First Endurance Bar Endurox R4 Single Serve tuna packets with crackers
EFS Sports Bar Mix 1 Fruit Salad with yogurt
Erin Baker’s Breakfast Cookie Powerbar Recovery drink Bowl of cereal with skim milk
GeniSoy bar Chocolate Soy Milk Trail mix with piece of fruit
Powerbar Performance bar Ultragen (by First Endurance) String cheese with a piece of fruit
    Veggie burger on pita bread

Dec 6, 2013, 9:50 am

Seasonal Nutrition Focus: Not Getting Sick During Peak Season

December 4, 2013 By Georgie Fear

The following is brought to you by professional nutrition coach Georgie Fear, a Registered Dietitian and former rower, marathoner and ultrarunner, who recently co-authored the Racing Weight Cookbook. For more on Fear and her nutrition tips and recipes, visit askgeorgie.com.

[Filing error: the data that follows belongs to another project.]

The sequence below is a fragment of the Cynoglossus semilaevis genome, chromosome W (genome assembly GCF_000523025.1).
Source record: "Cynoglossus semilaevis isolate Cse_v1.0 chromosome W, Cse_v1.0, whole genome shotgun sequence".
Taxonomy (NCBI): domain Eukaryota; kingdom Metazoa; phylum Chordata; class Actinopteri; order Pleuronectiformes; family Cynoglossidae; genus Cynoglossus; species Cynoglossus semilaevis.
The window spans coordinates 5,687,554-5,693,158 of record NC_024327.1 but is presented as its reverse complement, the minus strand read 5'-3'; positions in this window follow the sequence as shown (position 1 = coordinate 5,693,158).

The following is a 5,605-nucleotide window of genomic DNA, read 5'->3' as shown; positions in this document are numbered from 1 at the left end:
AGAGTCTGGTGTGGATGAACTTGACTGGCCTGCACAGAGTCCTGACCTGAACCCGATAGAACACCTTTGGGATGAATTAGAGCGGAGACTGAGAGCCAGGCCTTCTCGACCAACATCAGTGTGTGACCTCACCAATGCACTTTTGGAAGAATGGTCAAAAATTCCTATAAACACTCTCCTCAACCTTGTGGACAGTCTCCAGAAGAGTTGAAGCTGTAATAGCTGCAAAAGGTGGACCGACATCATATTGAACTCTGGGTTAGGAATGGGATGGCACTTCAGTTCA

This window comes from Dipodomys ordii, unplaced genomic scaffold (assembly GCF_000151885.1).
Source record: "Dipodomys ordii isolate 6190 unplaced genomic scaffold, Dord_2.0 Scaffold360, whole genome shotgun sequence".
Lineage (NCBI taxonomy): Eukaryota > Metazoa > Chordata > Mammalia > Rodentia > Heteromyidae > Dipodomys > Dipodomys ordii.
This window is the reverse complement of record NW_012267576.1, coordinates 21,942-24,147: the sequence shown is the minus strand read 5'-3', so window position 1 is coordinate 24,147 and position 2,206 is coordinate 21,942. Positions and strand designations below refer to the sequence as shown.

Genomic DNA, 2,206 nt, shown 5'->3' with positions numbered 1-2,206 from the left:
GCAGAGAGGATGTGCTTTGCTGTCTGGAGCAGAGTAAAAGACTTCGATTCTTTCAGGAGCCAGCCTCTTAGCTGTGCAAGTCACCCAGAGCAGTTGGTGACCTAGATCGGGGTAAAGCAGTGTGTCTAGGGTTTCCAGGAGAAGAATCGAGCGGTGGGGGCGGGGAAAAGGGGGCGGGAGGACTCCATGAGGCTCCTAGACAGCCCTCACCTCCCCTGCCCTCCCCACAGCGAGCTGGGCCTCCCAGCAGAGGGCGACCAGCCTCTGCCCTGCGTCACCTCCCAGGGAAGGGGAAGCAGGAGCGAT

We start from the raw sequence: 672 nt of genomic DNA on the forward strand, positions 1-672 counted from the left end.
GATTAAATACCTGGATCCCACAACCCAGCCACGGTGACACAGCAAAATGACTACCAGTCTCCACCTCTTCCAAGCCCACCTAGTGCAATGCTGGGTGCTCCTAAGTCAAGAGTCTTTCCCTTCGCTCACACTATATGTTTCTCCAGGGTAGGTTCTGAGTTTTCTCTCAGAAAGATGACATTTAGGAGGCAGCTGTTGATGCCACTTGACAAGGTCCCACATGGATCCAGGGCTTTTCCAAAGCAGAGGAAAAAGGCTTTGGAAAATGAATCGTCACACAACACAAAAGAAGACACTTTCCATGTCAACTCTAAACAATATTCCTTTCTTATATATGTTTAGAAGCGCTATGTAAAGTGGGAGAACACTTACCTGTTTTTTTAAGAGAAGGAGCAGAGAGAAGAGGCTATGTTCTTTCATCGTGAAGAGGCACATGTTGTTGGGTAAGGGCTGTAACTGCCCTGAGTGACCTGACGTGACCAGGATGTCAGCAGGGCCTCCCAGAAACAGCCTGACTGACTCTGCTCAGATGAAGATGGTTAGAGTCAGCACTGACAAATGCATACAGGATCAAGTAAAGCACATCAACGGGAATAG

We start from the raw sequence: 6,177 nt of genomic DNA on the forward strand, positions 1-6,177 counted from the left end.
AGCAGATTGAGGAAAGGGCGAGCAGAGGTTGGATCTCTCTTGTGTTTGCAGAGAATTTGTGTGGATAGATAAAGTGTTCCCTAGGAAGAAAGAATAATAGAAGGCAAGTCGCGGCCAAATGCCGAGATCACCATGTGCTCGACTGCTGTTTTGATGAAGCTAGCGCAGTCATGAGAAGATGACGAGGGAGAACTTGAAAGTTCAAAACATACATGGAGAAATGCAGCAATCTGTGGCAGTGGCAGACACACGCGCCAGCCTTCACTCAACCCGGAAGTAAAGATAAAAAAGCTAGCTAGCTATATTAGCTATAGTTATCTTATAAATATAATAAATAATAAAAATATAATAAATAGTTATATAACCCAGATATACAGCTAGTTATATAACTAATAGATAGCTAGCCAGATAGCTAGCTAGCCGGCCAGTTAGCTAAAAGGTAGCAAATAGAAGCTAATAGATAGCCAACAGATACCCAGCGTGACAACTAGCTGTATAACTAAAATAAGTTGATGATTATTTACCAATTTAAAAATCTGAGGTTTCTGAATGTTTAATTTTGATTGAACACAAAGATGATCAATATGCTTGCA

In the fall, training volume for winter athletes is generally at its highest. As the season approaches, athletes want to be strong, fast, and lean, and putting in the hours to train is essential. It’s also critical for good nutrition to be a part of your routine, so that you can ward off illness. After all, getting sick can cost an athlete days or even weeks of critical workouts, and competing while fighting a bug is unlikely to lead to your best performance.

Should you load up on Vitamin C? Drink gallon of echinacea tea? How can you give yourself the best odds of fighting off infections this winter?

Read on for evidence-based nutrition tips to keep your immune system as strong as can be while you hit your peak training volume and performance.

Carbohydrates During Training

Intense and high-volume exercise is known to result in immune system suppression. Training stimulates the release of cortisol and other stress hormones, which decrease the synthesis of immunoglobulins and the proliferation of white blood cells. Consuming carbohydrates while training dampens the rise in cortisol and other stress hormones associated with intense exercise. It also appears to limit exercise-induced immune suppression.